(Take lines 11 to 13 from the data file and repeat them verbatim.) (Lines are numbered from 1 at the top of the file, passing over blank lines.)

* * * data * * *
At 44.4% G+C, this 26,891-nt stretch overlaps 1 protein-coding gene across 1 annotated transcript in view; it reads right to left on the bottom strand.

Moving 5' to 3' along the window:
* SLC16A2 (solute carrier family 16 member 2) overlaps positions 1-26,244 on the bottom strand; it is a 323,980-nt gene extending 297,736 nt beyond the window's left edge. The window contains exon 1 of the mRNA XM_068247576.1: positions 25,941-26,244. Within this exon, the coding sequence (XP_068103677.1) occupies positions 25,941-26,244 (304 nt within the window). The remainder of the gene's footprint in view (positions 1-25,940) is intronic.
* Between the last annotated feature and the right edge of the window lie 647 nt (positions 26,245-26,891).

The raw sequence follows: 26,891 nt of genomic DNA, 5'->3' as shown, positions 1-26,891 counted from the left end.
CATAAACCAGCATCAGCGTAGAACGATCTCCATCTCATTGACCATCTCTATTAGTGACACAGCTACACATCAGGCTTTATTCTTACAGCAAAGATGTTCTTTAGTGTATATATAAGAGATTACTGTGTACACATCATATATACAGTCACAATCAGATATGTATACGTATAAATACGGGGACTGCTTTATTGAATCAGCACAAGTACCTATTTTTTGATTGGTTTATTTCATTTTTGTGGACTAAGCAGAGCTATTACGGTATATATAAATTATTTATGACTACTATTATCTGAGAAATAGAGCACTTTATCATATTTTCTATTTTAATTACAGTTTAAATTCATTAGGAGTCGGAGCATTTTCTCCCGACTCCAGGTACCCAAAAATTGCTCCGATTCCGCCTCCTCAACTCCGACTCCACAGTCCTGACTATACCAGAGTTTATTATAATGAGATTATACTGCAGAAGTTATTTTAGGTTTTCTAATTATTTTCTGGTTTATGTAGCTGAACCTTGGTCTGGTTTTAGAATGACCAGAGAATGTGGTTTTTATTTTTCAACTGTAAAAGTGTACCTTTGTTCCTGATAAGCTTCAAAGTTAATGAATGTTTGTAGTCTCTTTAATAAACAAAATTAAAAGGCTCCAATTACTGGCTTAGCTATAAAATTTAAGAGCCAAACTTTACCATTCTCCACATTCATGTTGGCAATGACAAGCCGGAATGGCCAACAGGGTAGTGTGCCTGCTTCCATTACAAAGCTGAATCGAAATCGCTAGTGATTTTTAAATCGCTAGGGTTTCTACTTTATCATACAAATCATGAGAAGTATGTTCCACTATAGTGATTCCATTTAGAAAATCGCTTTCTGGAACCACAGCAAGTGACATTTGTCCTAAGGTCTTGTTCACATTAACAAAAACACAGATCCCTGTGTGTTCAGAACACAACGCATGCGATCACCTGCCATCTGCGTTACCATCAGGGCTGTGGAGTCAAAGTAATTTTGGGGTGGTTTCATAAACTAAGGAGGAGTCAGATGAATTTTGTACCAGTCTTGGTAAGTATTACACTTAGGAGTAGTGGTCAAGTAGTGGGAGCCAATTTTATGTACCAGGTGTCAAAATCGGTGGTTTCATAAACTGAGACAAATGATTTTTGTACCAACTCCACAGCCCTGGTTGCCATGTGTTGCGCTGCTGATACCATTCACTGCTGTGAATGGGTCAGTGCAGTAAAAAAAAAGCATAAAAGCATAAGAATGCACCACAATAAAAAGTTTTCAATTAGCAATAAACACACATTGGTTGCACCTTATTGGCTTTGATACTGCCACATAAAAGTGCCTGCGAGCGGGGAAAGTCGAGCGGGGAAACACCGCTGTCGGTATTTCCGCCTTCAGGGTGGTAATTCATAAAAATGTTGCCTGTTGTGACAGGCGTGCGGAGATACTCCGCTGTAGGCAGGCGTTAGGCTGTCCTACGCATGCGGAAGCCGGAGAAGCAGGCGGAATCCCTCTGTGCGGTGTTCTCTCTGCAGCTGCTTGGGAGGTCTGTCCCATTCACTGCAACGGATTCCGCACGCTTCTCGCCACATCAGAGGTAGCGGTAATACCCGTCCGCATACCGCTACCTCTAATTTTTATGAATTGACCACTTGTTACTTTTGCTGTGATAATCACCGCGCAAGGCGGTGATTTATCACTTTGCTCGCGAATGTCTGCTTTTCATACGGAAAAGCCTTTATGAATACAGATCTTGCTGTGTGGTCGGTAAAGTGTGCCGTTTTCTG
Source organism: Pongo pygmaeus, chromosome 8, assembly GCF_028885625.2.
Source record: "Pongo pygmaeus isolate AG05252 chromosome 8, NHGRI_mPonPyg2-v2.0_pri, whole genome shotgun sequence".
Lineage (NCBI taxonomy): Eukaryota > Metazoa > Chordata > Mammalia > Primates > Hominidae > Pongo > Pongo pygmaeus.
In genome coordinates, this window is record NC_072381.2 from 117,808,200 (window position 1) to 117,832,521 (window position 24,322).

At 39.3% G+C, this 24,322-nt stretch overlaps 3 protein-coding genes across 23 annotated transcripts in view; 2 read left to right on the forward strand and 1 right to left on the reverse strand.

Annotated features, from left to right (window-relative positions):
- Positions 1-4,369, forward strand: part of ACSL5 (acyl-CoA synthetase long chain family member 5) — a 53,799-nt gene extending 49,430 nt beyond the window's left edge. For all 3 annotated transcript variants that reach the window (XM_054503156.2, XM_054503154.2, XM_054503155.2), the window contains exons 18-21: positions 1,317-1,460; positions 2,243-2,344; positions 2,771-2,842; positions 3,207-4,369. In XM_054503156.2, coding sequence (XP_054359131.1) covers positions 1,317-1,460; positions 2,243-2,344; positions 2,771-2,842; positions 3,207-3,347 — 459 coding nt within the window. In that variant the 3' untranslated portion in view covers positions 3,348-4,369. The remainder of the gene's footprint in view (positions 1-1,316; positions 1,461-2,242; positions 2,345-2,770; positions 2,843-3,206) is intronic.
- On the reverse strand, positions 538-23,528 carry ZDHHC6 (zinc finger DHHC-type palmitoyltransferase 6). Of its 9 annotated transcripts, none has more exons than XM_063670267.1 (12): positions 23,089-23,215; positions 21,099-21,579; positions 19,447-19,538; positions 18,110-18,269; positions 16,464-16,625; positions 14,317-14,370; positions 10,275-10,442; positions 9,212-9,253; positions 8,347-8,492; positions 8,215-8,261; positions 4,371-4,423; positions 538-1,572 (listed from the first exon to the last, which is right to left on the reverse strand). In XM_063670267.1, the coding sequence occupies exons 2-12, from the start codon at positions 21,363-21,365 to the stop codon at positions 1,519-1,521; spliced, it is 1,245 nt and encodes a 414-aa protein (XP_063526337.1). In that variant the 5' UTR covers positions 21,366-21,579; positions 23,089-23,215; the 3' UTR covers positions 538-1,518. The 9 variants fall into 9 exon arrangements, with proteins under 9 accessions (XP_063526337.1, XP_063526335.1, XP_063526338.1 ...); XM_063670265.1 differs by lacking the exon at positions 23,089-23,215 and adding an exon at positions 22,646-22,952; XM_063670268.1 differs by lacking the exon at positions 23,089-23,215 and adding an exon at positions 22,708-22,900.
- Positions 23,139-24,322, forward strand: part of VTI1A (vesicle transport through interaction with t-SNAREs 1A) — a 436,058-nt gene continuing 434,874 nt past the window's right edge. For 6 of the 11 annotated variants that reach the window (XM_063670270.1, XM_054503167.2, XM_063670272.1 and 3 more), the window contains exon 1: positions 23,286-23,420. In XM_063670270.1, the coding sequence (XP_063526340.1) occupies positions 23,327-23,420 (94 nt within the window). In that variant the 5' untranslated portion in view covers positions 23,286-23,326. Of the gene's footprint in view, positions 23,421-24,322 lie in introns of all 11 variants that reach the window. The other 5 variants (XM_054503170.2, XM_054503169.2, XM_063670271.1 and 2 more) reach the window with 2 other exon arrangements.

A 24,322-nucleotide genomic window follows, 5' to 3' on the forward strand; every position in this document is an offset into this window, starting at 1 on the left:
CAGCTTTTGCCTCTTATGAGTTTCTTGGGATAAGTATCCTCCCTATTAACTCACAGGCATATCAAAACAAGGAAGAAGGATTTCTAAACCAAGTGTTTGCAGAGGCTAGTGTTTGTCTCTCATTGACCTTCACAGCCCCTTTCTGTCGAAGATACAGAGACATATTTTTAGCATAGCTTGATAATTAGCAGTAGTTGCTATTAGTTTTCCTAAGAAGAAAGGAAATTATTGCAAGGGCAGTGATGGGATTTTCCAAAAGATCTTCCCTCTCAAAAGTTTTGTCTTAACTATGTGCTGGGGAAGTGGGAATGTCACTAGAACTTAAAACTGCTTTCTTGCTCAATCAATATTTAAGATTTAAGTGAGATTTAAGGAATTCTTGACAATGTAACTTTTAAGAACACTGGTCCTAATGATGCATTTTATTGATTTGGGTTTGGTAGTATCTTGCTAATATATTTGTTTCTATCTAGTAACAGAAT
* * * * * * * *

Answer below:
At 39.3% G+C, this 24,322-nt stretch overlaps 3 protein-coding genes across 23 annotated transcripts in view; 2 read left to right on the forward strand and 1 right to left on the reverse strand.

Annotated features, from left to right (window-relative positions):
- Positions 1-4,369, forward strand: part of ACSL5 (acyl-CoA synthetase long chain family member 5) — a 53,799-nt gene extending 49,430 nt beyond the window's left edge. For all 3 annotated transcript variants that reach the window (XM_054503156.2, XM_054503154.2, XM_054503155.2), the window contains exons 18-21: positions 1,317-1,460; positions 2,243-2,344; positions 2,771-2,842; positions 3,207-4,369. In XM_054503156.2, coding sequence (XP_054359131.1) covers positions 1,317-1,460; positions 2,243-2,344; positions 2,771-2,842; positions 3,207-3,347 — 459 coding nt within the window. In that variant the 3' untranslated portion in view covers positions 3,348-4,369. The remainder of the gene's footprint in view (positions 1-1,316; positions 1,461-2,242; positions 2,345-2,770; positions 2,843-3,206) is intronic.